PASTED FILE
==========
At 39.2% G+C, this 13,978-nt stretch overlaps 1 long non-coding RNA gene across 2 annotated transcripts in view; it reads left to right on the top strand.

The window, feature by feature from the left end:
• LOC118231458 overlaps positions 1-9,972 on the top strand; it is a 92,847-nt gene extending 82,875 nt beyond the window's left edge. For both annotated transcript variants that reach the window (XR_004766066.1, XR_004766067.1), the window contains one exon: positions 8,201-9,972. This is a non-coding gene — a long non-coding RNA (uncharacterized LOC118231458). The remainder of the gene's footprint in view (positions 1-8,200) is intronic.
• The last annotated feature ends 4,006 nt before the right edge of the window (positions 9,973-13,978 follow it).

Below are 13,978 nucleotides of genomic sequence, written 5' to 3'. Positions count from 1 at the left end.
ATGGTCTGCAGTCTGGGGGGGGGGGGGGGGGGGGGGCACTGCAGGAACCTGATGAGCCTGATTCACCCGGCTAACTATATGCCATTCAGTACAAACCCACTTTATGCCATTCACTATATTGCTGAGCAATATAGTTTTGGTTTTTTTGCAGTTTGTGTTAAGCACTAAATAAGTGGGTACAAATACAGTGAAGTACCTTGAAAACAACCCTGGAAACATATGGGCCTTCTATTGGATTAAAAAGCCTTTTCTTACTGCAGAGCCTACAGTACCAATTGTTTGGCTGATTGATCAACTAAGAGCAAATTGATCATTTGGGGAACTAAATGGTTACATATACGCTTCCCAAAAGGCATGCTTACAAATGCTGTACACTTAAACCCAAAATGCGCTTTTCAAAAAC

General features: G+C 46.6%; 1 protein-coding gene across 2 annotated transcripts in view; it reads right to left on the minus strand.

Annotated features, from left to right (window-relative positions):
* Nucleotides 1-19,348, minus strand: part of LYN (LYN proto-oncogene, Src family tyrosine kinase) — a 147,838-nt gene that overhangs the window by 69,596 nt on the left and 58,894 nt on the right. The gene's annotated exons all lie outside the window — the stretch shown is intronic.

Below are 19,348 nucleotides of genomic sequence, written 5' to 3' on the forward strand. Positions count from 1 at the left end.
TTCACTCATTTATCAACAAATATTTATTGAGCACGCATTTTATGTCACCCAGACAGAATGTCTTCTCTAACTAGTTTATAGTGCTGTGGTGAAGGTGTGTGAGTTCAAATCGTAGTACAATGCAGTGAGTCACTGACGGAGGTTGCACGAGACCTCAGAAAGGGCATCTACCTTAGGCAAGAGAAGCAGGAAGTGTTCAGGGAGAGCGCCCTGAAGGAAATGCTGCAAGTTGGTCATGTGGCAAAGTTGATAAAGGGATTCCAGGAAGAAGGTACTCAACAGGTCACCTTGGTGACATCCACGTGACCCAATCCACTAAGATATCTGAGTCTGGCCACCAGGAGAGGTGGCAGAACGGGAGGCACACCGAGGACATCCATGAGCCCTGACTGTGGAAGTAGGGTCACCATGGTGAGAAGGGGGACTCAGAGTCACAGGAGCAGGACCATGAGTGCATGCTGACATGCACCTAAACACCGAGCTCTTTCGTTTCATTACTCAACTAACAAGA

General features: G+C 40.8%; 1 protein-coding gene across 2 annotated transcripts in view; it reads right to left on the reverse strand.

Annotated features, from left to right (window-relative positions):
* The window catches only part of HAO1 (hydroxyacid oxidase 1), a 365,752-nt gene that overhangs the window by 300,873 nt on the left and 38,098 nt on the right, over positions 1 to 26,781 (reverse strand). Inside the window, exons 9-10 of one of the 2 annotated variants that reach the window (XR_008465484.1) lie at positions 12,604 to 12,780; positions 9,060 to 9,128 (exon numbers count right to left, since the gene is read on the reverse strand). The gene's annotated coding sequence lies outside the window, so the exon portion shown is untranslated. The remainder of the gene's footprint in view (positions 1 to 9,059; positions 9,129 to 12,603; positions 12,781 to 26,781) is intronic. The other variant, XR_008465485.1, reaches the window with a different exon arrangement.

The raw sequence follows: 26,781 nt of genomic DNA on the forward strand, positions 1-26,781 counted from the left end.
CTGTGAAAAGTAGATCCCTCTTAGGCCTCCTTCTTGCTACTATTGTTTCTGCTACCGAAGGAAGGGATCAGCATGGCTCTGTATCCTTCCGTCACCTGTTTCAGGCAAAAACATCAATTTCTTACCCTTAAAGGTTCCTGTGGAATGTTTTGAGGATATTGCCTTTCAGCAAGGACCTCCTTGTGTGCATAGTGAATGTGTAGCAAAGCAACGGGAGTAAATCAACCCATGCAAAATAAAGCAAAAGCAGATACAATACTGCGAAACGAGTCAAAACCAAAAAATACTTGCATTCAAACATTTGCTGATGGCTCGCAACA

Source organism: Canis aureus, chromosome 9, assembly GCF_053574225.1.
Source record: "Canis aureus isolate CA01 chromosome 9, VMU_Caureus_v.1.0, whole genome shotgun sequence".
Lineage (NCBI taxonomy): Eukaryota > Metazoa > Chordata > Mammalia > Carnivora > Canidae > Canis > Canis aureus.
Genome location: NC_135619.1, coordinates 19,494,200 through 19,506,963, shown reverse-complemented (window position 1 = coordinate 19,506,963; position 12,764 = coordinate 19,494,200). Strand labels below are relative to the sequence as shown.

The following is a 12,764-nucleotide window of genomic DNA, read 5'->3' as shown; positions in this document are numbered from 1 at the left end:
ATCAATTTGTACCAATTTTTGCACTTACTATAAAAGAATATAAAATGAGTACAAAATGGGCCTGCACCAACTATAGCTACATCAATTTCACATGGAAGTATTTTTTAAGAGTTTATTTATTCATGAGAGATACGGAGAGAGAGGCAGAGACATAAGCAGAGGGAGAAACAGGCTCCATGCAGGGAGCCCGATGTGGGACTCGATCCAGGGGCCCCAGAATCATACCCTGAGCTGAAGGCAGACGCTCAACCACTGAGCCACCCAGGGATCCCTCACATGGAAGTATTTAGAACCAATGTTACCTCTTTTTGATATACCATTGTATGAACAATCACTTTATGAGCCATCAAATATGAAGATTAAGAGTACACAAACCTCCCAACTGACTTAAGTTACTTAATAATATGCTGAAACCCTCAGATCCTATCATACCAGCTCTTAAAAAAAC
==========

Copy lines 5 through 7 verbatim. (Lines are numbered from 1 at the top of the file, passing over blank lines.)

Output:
Below are 13,978 nucleotides of genomic sequence, written 5' to 3'. Positions count from 1 at the left end.
ATGGTCTGCAGTCTGGGGGGGGGGGGGGGGGGGGGGCACTGCAGGAACCTGATGAGCCTGATTCACCCGGCTAACTATATGCCATTCAGTACAAACCCACTTTATGCCATTCACTATATTGCTGAGCAATATAGTTTTGGTTTTTTTGCAGTTTGTGTTAAGCACTAAATAAGTGGGTACAAATACAGTGAAGTACCTTGAAAACAACCCTGGAAACATATGGGCCTTCTATTGGATTAAAAAGCCTTTTCTTACTGCAGAGCCTACAGTACCAATTGTTTGGCTGATTGATCAACTAAGAGCAAATTGATCATTTGGGGAACTAAATGGTTACATATACGCTTCCCAAAAGGCATGCTTACAAATGCTGTACACTTAAACCCAAAATGCGCTTTTCAAAAAC

General features: G+C 46.6%; 1 protein-coding gene across 2 annotated transcripts in view; it reads right to left on the minus strand.